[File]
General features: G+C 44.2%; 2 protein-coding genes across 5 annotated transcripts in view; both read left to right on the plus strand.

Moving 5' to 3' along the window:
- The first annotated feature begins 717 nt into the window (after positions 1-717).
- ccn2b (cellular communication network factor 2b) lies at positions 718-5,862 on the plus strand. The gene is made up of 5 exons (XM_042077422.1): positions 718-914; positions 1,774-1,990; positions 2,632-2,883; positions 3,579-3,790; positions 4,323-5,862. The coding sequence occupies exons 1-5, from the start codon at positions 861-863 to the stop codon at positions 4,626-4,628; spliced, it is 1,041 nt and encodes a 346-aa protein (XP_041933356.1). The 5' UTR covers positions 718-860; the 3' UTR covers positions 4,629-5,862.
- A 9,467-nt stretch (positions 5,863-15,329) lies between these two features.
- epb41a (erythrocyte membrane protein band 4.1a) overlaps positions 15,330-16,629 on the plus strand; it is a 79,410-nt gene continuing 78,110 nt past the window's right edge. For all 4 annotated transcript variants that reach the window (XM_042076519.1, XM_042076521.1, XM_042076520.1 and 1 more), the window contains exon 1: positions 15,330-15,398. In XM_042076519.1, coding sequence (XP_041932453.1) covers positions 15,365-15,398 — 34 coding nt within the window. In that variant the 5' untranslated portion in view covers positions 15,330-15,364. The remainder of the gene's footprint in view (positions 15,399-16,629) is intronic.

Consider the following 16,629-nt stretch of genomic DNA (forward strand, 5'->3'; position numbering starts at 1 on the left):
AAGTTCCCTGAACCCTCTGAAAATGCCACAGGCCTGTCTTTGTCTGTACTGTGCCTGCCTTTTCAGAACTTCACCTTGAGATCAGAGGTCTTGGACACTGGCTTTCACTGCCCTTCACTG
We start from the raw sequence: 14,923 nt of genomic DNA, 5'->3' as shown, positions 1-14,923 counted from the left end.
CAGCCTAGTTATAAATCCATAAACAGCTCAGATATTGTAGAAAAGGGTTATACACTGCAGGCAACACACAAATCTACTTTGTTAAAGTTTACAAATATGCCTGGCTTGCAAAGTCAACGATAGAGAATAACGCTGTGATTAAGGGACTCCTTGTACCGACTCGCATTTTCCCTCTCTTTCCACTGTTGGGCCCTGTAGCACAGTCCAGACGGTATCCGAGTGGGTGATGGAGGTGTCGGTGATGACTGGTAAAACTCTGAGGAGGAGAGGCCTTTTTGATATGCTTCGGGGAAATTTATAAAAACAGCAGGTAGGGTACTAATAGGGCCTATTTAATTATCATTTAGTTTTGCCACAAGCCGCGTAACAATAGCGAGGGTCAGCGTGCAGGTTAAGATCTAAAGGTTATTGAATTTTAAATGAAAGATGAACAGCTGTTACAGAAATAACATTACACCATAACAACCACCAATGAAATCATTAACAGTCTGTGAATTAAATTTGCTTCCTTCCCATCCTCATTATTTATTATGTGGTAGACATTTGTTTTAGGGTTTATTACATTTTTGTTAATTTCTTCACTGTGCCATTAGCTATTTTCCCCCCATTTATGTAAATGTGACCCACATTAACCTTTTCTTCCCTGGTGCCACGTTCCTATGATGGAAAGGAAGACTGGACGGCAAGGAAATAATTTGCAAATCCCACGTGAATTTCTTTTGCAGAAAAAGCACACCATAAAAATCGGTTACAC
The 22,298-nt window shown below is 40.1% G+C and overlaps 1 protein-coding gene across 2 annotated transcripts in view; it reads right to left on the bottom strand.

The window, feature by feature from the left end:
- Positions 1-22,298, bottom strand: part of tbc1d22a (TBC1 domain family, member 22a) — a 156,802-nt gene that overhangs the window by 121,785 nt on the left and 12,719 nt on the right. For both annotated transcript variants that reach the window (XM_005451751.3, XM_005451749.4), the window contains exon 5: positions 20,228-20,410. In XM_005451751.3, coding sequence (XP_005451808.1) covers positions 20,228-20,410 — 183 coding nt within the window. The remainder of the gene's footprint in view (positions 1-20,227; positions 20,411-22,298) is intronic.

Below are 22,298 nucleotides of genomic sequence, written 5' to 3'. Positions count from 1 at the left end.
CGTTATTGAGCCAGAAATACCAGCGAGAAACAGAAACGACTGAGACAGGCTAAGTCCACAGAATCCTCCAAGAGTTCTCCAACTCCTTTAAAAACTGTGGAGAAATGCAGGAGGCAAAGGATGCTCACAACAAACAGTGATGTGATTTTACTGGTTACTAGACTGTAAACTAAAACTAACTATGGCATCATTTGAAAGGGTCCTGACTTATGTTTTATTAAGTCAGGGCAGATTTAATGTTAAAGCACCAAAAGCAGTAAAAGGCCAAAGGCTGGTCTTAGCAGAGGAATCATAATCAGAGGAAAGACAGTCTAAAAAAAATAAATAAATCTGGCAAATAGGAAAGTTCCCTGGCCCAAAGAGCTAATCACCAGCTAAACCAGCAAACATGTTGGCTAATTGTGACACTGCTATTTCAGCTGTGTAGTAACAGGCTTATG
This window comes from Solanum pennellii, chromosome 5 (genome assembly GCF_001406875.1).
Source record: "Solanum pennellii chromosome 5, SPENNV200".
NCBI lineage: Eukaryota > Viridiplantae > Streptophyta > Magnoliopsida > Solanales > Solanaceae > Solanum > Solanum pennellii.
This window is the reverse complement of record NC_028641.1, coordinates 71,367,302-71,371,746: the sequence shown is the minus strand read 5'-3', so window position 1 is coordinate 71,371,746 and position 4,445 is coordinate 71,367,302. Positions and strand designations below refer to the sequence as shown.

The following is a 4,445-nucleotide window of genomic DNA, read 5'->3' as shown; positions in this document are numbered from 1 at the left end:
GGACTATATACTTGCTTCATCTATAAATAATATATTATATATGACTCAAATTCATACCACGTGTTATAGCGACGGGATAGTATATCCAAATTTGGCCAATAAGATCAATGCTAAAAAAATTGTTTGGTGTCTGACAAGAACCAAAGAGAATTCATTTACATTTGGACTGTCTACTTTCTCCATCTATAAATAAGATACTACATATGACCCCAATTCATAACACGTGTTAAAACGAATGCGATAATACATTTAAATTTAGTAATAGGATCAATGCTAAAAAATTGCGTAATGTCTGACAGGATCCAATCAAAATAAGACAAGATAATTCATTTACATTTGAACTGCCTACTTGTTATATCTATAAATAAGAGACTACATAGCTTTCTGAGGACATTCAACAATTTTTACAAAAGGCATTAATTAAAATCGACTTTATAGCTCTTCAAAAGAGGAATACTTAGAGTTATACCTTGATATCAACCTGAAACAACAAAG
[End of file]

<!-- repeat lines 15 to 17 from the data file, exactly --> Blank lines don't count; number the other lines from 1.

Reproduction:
CGTTATTGAGCCAGAAATACCAGCGAGAAACAGAAACGACTGAGACAGGCTAAGTCCACAGAATCCTCCAAGAGTTCTCCAACTCCTTTAAAAACTGTGGAGAAATGCAGGAGGCAAAGGATGCTCACAACAAACAGTGATGTGATTTTACTGGTTACTAGACTGTAAACTAAAACTAACTATGGCATCATTTGAAAGGGTCCTGACTTATGTTTTATTAAGTCAGGGCAGATTTAATGTTAAAGCACCAAAAGCAGTAAAAGGCCAAAGGCTGGTCTTAGCAGAGGAATCATAATCAGAGGAAAGACAGTCTAAAAAAAATAAATAAATCTGGCAAATAGGAAAGTTCCCTGGCCCAAAGAGCTAATCACCAGCTAAACCAGCAAACATGTTGGCTAATTGTGACACTGCTATTTCAGCTGTGTAGTAACAGGCTTATG
This window comes from Solanum pennellii, chromosome 5 (genome assembly GCF_001406875.1).
Source record: "Solanum pennellii chromosome 5, SPENNV200".